Since the first act doesn't really give us the full MU experience, the film feels a bit safe. There's nothing wrong with Pixar going for something conventional or a little safe once in a blue moon (not everything has to be some extravaganza), but I think they could've gone a little more "all out" with the college setting and the monster world in general, but what they do here is alright. More college-related shenanigans would've brought some PG humor to the table too. Not saying that the film needs PG or adult-level humor to be good or mature, it's just that given this film's college setting, it would've been nice to see some of that on display.

Early versions of the film had Mike meeting Sulley briefly in the fourth grade (expanding on that line from the original, before Scanlon essentially said that Mike was exaggerating) before moving, which would've been interesting as well, but that kind of slowed the beginning down a bit. There was also an interesting deleted scene showing flying insect-like monsters going into rooms and getting information on the children that the monsters scare (i.e. what they fear), which explained a few things in the first film and this film as well. Why did they cut that scene? They should've kept it! I'm sure there are other scenes like that where you saw more of the campus and MU's campus life.

Other than the first act, Monsters University has everything else down pat. It may not have all of the inventiveness or cohesiveness of the original, but it's a very worthy follow-up. Its heart is there, it's just not as potent as the other Pixar films. It's a more quiet, subdued emotional badge than anything, one that doesn't make for too many misty-eyed moments, but it does draw reaction from time to time. There's no center like Boo, but the film isn't weak without something like that. Monsters, Inc. was mostly about Sullivan to begin with, this is about Mike and his story arc is the glue that holds most of this together.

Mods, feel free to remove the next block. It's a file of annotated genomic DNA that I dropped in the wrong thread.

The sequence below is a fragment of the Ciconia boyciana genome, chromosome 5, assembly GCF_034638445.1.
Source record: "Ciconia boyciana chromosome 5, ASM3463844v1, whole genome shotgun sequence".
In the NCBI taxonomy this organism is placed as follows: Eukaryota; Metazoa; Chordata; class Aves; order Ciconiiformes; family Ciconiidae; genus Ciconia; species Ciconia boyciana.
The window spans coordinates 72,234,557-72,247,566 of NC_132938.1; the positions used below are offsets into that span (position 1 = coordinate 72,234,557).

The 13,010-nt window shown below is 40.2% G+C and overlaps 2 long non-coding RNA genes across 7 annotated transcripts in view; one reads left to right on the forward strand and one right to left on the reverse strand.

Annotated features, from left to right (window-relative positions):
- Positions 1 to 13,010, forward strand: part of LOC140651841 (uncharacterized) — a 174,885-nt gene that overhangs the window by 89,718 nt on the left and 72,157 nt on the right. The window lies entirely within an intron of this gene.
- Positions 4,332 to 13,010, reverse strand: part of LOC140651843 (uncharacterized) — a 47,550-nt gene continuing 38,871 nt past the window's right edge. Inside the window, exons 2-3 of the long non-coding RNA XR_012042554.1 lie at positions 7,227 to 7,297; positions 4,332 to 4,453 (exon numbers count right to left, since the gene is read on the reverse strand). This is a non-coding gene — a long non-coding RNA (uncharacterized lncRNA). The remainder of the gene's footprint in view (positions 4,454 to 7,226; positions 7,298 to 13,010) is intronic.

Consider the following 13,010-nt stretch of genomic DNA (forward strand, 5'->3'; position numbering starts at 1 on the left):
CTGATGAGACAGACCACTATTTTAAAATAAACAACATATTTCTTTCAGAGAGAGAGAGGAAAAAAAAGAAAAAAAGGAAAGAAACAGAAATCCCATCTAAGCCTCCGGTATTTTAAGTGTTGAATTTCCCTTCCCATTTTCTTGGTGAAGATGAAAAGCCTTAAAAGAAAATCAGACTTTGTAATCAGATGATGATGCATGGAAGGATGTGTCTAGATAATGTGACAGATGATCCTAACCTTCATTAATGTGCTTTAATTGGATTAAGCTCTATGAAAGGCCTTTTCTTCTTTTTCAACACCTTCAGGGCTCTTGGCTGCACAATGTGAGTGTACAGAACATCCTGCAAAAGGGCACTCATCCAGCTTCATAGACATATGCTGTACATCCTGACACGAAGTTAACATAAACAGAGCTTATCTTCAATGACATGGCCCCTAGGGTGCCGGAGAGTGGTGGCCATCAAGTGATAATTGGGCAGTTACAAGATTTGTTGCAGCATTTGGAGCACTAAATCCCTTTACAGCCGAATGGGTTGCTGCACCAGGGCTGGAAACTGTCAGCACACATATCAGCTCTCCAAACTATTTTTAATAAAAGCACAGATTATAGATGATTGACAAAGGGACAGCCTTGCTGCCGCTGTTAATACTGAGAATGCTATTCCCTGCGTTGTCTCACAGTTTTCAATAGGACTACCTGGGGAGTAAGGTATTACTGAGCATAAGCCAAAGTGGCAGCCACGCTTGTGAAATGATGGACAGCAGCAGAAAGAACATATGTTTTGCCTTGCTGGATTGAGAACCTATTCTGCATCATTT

The new faces are welcome, too. All of them are fun, funny and well-developed over the course of the second act. Many found fault with the way they handled Randall, but I personally felt that he was handled well enough. Randall was nothing more than a bitter rival at the beginning of Monsters, Inc. before he became diabolical, so simply having him start off as Wazoswki's friend then shedding his geeky sheen in order to be in the "in" crowd to being an actual jerk to getting a deserved comeuppance from Sulley was all good to me. Again, if the first act had been longer, Randall could've gotten more screen time and a little more development. Even though Sulley was the one who ruined his big scare, he was a jerk to Mike… Hence why he is bitter towards both in Monsters, Inc. I was okay with how they used Randall in this film.